In the United Kingdom, for example, a new Confucius Institute will be set up next year with the express goal of increasing the UK’s supply of qualified Mandarin teachers to 1,200 by 2019. A recent BBC report notes that, currently, only about 30 specialist teachers qualify to provide Mandarin instruction in the UK each year, and only 1% of the UK’s adult population speaks the language fluently.
British Education Minister Elizabeth Truss believes this needs to change:
“China’s growing economy brings huge business opportunities for Britain, and it is vital that more of our young people can speak Mandarin to be able to trade in a global market and to develop successful companies.”
For John Worne, director of strategy at the British Council, the announcement is excellent news. “Growth in the number of students learning Chinese over the past few years has been sluggish at best,” he told the BBC, “despite it being one of the most important languages for the UK’s future on the world’s stage, according to our own British Council research.”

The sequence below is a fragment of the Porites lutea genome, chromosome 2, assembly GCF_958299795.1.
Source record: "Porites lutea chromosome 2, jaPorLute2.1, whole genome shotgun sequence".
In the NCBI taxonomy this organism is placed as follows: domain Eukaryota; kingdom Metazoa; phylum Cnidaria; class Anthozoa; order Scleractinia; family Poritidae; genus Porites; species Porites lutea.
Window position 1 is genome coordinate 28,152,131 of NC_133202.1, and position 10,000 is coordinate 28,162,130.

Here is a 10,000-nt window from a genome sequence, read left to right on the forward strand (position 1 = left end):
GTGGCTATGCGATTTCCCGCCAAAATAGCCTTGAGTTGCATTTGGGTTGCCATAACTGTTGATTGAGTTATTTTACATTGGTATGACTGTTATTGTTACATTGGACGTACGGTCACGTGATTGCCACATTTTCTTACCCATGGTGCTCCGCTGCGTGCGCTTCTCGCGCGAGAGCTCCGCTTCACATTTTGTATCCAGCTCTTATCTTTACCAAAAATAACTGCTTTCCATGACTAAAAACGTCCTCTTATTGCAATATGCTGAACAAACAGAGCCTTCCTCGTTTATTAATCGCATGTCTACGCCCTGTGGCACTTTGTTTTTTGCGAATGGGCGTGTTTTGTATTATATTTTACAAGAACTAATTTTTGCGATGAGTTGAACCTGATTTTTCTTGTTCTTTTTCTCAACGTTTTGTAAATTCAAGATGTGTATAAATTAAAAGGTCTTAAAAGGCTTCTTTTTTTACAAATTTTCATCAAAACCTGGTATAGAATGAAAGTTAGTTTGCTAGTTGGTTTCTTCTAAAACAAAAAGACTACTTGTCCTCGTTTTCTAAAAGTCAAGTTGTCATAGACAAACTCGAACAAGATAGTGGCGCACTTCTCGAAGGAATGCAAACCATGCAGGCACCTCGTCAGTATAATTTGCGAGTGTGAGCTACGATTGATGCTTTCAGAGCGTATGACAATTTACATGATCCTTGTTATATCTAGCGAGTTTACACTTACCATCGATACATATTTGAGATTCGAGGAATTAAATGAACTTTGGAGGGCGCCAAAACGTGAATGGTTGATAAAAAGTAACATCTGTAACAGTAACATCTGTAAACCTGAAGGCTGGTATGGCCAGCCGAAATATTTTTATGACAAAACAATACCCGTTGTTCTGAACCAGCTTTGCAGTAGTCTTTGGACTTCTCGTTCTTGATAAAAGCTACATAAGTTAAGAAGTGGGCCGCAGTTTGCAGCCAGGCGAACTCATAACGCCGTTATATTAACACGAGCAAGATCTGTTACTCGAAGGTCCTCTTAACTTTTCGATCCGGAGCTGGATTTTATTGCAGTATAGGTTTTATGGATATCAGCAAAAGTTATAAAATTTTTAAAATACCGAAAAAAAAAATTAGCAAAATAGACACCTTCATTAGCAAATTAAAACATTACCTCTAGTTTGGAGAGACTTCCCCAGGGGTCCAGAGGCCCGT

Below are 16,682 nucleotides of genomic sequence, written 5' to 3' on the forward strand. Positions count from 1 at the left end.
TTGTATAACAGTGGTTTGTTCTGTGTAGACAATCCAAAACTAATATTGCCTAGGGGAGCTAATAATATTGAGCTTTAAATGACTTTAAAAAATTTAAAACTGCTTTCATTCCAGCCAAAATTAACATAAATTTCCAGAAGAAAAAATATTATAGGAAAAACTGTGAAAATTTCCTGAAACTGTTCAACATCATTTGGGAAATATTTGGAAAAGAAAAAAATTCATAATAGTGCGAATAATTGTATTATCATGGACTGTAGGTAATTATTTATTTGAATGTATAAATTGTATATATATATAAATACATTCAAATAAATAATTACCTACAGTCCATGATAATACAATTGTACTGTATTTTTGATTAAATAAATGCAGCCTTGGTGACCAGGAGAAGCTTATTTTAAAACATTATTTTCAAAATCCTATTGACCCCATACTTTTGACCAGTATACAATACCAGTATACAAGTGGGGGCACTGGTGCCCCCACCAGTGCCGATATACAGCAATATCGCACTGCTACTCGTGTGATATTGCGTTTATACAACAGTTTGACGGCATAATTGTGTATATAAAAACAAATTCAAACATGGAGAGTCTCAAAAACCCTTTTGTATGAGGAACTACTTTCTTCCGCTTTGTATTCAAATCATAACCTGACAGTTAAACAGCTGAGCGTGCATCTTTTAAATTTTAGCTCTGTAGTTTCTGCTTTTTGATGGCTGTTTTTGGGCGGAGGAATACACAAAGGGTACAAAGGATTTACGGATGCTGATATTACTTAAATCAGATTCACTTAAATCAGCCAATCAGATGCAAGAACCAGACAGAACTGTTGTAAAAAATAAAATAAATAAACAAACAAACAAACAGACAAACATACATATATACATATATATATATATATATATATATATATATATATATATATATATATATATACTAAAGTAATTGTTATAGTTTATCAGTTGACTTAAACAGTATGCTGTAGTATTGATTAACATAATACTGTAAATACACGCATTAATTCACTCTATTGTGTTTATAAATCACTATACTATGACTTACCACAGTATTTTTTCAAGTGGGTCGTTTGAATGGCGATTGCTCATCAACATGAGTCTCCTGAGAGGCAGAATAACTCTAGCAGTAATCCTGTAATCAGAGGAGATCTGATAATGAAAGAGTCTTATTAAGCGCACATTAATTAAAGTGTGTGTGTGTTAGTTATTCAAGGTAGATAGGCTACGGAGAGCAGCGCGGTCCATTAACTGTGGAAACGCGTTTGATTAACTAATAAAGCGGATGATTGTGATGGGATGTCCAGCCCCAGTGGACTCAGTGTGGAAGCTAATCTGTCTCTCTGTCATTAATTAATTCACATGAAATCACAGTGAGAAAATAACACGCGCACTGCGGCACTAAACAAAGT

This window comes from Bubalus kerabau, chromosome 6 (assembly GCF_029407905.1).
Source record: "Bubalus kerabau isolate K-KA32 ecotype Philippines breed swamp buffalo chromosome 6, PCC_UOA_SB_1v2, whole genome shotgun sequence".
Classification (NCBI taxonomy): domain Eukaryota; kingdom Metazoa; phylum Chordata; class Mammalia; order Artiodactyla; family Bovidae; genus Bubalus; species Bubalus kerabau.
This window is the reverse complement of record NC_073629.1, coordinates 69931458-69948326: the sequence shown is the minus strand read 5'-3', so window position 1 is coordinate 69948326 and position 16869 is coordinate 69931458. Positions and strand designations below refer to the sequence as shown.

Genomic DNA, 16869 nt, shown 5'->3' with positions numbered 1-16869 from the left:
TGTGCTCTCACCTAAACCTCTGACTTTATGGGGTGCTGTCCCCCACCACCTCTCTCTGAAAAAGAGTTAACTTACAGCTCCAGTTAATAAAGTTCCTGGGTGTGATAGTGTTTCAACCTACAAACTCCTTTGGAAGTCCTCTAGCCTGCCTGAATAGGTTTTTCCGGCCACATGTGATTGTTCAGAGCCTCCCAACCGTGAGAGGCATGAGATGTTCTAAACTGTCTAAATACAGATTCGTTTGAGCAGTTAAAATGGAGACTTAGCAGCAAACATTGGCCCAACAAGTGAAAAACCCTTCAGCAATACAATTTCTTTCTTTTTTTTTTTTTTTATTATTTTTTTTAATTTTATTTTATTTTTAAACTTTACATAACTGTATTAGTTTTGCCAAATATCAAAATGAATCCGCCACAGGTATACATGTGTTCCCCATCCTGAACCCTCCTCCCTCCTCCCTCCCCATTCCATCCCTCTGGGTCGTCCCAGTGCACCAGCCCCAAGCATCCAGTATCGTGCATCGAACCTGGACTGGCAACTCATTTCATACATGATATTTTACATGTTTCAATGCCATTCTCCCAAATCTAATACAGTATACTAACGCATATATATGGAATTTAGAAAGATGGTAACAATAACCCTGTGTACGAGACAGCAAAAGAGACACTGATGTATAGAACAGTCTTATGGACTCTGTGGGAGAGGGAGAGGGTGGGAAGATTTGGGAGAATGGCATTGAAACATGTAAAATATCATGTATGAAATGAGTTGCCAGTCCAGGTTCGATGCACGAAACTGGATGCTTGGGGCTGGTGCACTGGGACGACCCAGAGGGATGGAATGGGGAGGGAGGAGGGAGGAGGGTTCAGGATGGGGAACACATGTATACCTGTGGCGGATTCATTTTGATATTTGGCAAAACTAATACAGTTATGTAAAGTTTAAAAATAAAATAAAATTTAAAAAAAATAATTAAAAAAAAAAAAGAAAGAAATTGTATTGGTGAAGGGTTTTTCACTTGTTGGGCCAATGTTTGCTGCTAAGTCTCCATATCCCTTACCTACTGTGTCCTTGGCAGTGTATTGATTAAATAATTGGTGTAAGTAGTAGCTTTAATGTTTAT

The announcement of the UK’s new Confucius Institute comes after employers in the country told the Confederation of British Industry that Mandarin was second only to French as the language they most wanted to see in future employees.
Across the United States meanwhile, 100 Confucius Institutes and more than 360 Confucius classrooms are operating today, providing Chinese language instruction to as many as 220,000 American students in 2014.
Former Australian Prime Minister Kevin Rudd, a fluent Mandarin speaker, recently addressed the three-day 2014 National Chinese Language Conference in Los Angeles. The conference is the largest annual American gathering of teachers, administrators, and policymakers engaged in teaching Chinese language and culture.